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Spectrum/Steve Christensen
Glade Peterson, world renowned tenor and founder of Utah Opera, right, performs at Southern Utah State College, accompanied by Claudia Flandro Ward Howells, assistant opera director.

SALT LAKE CITY — What began as a small company selling tickets out of a shoebox has in 40 years become one of the most renowned regional opera organizations in the U.S.

Utah Opera’s 40th anniversary, currently being celebrated with 40 Days of Opera, marks the legacy of a thriving company preserving an art form hundreds of years old that continues to speak to the human experience today.

“The experience that you find in the theater when you’re connecting to that human voice and telling a story is priceless, and you can’t replace that live moment with anything else,” said Michelle Peterson, daughter of Utah Opera’s founder Glade Peterson and company manager for the opera.

The Utah Opera journey

A legacy that precedes Utah Opera’s first main stage production is its tradition of sending its performers to schools throughout Utah to introduce opera to younger generations. This tradition began with Glade Peterson in the fall of 1977 and continues to this day.

Carolyn Talboys-Klassen, a longtime chorus member with Utah Opera, was part of the group that performed in schools during the company’s early years.

“That was almost 30 years ago, and here we are still doing that and bringing this art form to the community and exposing children to something they otherwise wouldn’t experience,” Talboys-Klassen said.

Utah Opera’s first main stage performance was its January 1978 production of “La bohème,” an Italian opera by composer Giacomo Puccini. In honor of its 40th anniversary, Utah Opera will again perform “La bohème” this October.

At the same time Utah Opera was being established, the Janet Quinney Lawson Capitol Theatre in Salt Lake City was being renovated and reopened. The Capitol Theatre has since become a natural home to Utah Opera productions.

“We were so excited to have the Capitol Theatre as our new home, having been in little rooms at Daynes Music, where Skip Daynes graciously gave us rehearsal space for years,” said Claudia Flandro Ward Howells, a former Utah Opera assistant director who helped to establish the company. “There were so many wonderful donors who helped the company become a reality.”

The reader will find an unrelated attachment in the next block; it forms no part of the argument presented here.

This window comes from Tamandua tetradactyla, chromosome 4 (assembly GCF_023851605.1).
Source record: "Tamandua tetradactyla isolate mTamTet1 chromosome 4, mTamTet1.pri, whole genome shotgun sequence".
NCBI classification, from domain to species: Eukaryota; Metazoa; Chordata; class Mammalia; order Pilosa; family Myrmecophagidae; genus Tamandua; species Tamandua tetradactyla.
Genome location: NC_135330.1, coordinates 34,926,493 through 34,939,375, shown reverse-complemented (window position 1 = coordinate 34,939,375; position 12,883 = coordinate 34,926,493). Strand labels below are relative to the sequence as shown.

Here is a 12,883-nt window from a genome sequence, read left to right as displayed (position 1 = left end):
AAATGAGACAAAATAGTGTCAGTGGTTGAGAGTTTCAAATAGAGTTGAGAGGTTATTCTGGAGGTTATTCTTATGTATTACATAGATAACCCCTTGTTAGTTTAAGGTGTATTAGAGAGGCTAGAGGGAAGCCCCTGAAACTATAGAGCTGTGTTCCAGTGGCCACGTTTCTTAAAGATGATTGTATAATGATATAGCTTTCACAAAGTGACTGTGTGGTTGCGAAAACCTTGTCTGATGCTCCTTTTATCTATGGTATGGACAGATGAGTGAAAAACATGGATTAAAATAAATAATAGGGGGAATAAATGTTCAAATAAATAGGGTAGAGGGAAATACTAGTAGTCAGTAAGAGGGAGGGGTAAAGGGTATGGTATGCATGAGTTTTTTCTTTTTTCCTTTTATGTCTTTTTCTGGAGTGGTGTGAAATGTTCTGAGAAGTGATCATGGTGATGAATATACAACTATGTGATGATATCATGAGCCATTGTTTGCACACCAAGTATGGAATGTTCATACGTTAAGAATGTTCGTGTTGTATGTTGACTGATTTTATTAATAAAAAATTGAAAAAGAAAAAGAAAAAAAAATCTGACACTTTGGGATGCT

Utah Opera’s resident artists program is also a unique aspect of the company, allowing young professional singers and pianists to perform onstage and in schools throughout the state for 10 months each year.

“It’s a highly sought-after program, and we receive many auditions every year from singers who are interested in participating in the program,” said Leslie Peterson, another of Glade Peterson’s daughters and vice president of development for Utah Symphony and Utah Opera.

A defining feature of Utah Opera is its production studios in Salt Lake City. The building was purchased in 1995, allowing the company space to create and store its sets and costumes in addition to providing practice and rehearsal space for performers and office space for the company’s administrative employees.

“Our Utah Opera Production Studios today are state-of-the-art and some of the finest in the country, and in fact, I think we’re the envy of many other companies around the country,” Leslie Peterson said.

The production studios’ storage space also allows the company to rent out costumes and sets to other companies.

“We have quite a considerable inventory of costumes, and it’s great to associate our name and have the state’s name out there every time we rent costumes and scenery across the country,” Michelle Peterson said.

Another notable achievement in Utah Opera’s history was when under Glade Peterson's direction, the number of performances per production was increased to five, and then in 1996, when the company increased the number of productions per season from three to four.

“Typically, similar-sized companies might only offer two or three performances of each production, so the fact that we’re doing as many as five performances of four full productions is indicative of the fact of how much the company has grown,” said Paul Meecham, current president and CEO of Utah Symphony and Utah Opera.